Charles deeded the farm to his three children in 1931. His son George managed the farm until 1952 when he sold his Guernsey herd. The land was farmed and hayed by local farmers until George’s death in 1977.DSC_0095DSC_0153DSC_0225DSC_0219DSC_0221DSC_0126DSC_0139

Now on the National Register of Historic Places, the Laudholm Farm was preserved for a purpose. Now Wells Reserve is a center for education, conservation, and research. Laudholm Trust remains a force, providing support for Wells Reserve programs, operations, and capital improvements.


Wandering Maine: Kennebunkport




I spent a few pleasant hours in Kennebunkport a few days after Christmas, and I fell in love! I know at once I wanted to come back in the summer when more of the shops would be open, so I added it to my list of things to do over the summer.
There were a couple of places, in particular, I wanted to stop in, Rococo handcrafted Ice Cream, Satellite Doughnuts, and Minka, but other than that, I just wanted to wander.


My sister and I headed out fairly early to get iced coffee and mini doughnuts for breakfast. Then we wandered, we visited Abacus, the book store, the sweetest little toy store, the Irish goods shop. Then had lunch on The Spirit, which is a restaurant on a sailboat in the harbor, and wow was the food amazing! I had one of the best lobster stews I think I’ve ever had, and the burger sliders were wonderful.

When it comes to history, Kennebunkport is a fishing and shipbuilding village, it has been a popular summer destination for well over a century.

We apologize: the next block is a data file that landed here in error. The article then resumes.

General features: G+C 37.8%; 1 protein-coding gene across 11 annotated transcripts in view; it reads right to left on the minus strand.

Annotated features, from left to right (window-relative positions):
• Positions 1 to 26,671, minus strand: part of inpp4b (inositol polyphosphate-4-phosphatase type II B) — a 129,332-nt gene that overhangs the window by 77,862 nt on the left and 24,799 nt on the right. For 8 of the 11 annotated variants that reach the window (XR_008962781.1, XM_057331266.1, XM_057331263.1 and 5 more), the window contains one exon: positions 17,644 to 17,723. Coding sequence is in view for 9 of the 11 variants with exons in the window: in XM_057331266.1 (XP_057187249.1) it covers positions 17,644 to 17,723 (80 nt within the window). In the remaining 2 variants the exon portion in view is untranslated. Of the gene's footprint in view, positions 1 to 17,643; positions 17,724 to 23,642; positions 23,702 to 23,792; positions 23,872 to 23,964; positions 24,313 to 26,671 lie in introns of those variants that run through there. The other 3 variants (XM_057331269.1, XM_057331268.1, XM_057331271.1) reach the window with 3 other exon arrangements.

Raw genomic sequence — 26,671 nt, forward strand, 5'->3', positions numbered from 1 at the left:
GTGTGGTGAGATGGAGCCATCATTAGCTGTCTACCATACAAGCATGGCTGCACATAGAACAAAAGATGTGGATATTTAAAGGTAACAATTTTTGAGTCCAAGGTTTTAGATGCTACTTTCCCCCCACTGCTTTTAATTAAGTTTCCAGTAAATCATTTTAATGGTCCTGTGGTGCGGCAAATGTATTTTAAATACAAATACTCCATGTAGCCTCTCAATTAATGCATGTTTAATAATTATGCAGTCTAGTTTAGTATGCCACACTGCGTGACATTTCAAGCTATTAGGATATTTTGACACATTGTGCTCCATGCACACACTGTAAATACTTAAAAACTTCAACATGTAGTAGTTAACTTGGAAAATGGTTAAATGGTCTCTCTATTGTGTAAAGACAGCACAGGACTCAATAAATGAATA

Kennebunkport was originally incorporated in 1663 as Cape Porpus, as part of the Massachusetts Bay Colony. The town was depopulated by 1689, and not resettled again until the early 18th century.

The town was renamed Arundel, and in 1821 the town was finally renamed Kennebunkport as its economy had become one of shipbuilding and trade along the Kennebunk River. By the 1870s the town had become a popular summer destination, with hotels and homes constructed along the coastline.

In 1947, The Great Fire devastated much of York County, including Kennebunkport. Many of the homes near Goose Rocks Beach were destroyed by the fire but the area has since recovered and been rebuilt. While retaining its identity as a fishing harbor, it has a very small village area with several restaurants, galleries, a church, grocery store, coffee shop, small library, and a dozen or so adorable little shops.DSC_0085DSC_0084DSC_0072DSC_0093

Kennebunkport has a reputation as a summer haven for the upper class and is one of the wealthiest communities in the state of Maine. You can also find the Bush compound, Walkers Point, just a little way outside of town.

After a late lunch, we brought a close to a lovely afternoon by getting ice cream at Rococo. I had to try their famous Goat Cheese & Blackberry Chambord ice cream, and as odd as it sounds it was incredible!

Time to check this off my summer bucket list!